Scientists have gotten their best look to date at three chaotic patches on the icy surface of Jupiter's moon Europa (opens in new tab) thanks to decade-old images from a long-defunct spacecraft.
NASA's Galileo spacecraft (opens in new tab) spent eight years touring the Jupiter system, between 1995 and 2003, and during that time it made 11 flybys of the icy moon Europa. On Sept. 26, 1998, during one such maneuver, Galileo captured particularly detailed black-and-white images of the moon's crackled surface. Now, scientists have revisited those images to prepare for future missions to the intriguing world.
"We've only seen a very small part of Europa's surface at this resolution," Cynthia Phillips, a planetary geologist at NASA's Jet Propulsion Laboratory in California and Europa project staff scientist working on future missions, said in a statement (opens in new tab). "Europa Clipper will increase that immensely."
Europa Clipper (opens in new tab) is a new NASA mission targeted to launch in in 2023 or 2025 and make 45 passes over the moon. During that time, it will study Europa's thin atmosphere, icy surface, hypothesized subsurface ocean and internal magnetic field, giving scientists their first look at the moon since the Galileo mission.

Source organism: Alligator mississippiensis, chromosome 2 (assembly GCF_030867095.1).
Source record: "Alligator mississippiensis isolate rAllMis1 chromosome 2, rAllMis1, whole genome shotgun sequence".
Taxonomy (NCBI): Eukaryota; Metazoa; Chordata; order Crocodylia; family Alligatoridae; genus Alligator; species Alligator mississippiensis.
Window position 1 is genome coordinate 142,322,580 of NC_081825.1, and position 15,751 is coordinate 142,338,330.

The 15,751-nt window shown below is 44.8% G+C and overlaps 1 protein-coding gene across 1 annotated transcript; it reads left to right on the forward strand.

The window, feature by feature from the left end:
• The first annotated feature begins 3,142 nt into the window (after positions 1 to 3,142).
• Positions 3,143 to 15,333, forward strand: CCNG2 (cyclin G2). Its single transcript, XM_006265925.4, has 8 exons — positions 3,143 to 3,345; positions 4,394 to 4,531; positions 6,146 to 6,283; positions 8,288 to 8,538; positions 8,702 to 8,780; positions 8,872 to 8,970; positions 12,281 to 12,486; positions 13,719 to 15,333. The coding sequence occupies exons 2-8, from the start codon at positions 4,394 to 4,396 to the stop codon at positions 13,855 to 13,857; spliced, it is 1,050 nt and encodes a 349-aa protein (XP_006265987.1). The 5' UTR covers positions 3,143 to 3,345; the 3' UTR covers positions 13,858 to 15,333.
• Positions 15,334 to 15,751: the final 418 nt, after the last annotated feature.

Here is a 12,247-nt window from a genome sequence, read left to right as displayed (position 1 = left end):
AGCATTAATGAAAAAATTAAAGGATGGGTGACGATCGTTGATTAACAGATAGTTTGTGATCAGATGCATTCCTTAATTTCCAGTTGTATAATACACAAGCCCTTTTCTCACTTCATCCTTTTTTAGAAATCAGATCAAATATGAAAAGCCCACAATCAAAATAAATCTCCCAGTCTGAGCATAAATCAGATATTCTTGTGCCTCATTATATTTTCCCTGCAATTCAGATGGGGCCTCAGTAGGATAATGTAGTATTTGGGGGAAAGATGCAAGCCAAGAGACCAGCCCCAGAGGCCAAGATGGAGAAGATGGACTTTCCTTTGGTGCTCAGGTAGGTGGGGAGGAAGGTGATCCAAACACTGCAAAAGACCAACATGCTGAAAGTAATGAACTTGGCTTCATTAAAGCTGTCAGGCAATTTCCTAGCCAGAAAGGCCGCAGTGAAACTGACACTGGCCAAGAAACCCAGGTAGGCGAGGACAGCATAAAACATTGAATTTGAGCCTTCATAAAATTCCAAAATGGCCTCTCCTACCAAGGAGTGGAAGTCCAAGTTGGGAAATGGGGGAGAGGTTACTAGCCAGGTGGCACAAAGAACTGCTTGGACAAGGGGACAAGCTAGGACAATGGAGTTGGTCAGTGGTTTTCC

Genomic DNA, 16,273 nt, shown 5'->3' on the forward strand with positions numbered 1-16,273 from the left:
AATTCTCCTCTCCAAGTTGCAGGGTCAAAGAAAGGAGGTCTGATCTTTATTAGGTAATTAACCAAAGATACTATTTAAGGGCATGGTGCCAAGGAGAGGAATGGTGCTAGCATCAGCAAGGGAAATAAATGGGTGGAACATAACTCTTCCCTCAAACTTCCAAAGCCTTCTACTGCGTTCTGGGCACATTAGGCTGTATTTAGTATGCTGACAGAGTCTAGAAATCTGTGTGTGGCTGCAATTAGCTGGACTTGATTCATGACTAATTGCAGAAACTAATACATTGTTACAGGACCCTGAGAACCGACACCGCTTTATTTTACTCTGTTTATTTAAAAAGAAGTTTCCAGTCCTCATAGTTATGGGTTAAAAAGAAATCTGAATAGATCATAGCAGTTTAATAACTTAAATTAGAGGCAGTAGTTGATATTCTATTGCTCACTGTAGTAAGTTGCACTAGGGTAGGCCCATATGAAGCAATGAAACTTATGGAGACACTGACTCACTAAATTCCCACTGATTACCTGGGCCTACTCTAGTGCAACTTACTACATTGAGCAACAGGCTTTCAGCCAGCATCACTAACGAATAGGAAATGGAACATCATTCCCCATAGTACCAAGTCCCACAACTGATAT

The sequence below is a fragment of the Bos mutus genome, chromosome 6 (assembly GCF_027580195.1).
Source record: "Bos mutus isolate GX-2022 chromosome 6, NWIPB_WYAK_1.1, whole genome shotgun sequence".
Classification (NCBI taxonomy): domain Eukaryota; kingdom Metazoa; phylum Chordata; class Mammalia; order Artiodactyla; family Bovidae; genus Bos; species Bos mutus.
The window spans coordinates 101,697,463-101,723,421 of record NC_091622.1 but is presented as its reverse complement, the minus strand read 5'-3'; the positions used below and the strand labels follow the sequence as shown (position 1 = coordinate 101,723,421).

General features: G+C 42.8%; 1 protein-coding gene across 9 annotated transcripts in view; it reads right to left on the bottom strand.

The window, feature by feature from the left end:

To prepare for the new mission, scientists are trying to squeeze all the information they can out of Galileo's data — and that's where the reprocessed images come in. During the 1998 flyby, Galileo was able to capture images that showed surface features just 1,500 feet (460 meters) wide.
Such detail is important because it turns out there's lots going on at Europa's surface. First of all, it's strangely young, just 40 million to 90 million years old, one of the freshest surfaces in the whole solar system. (The moon, like Earth and the rest of the solar system, is about 4.6 billion years old.)
Europa's ice is also very active: it's crisscrossed with wide, flat bands where ice has formed between spreading blocks, ridges hundreds of feet tall where ice repeatedly bangs together and separates, and patches so messy that scientists straight up dubbed their structure "chaos terrain." In these areas, scientists believe that blocks of ice have migrated, popped around and twisted, then been trapped again in ice freezing around them.
That's nifty, but the Galileo images are grayscale shots of the moon's surface. And for Europa, color photographs can tell scientists another important detail about the icy story, particularly when image processing experts emphasize small visible differences in color. Those differences reflect chemical composition: white or blue areas have higher levels of pure water ice, whereas redder areas contain other compounds, like salts, which potentially originated in the moon's hypothesized global ocean.
The new images start from Galileo's high-resolution black-and-white images and add in color from lower-resolution images, offering scientists the best of both worlds.
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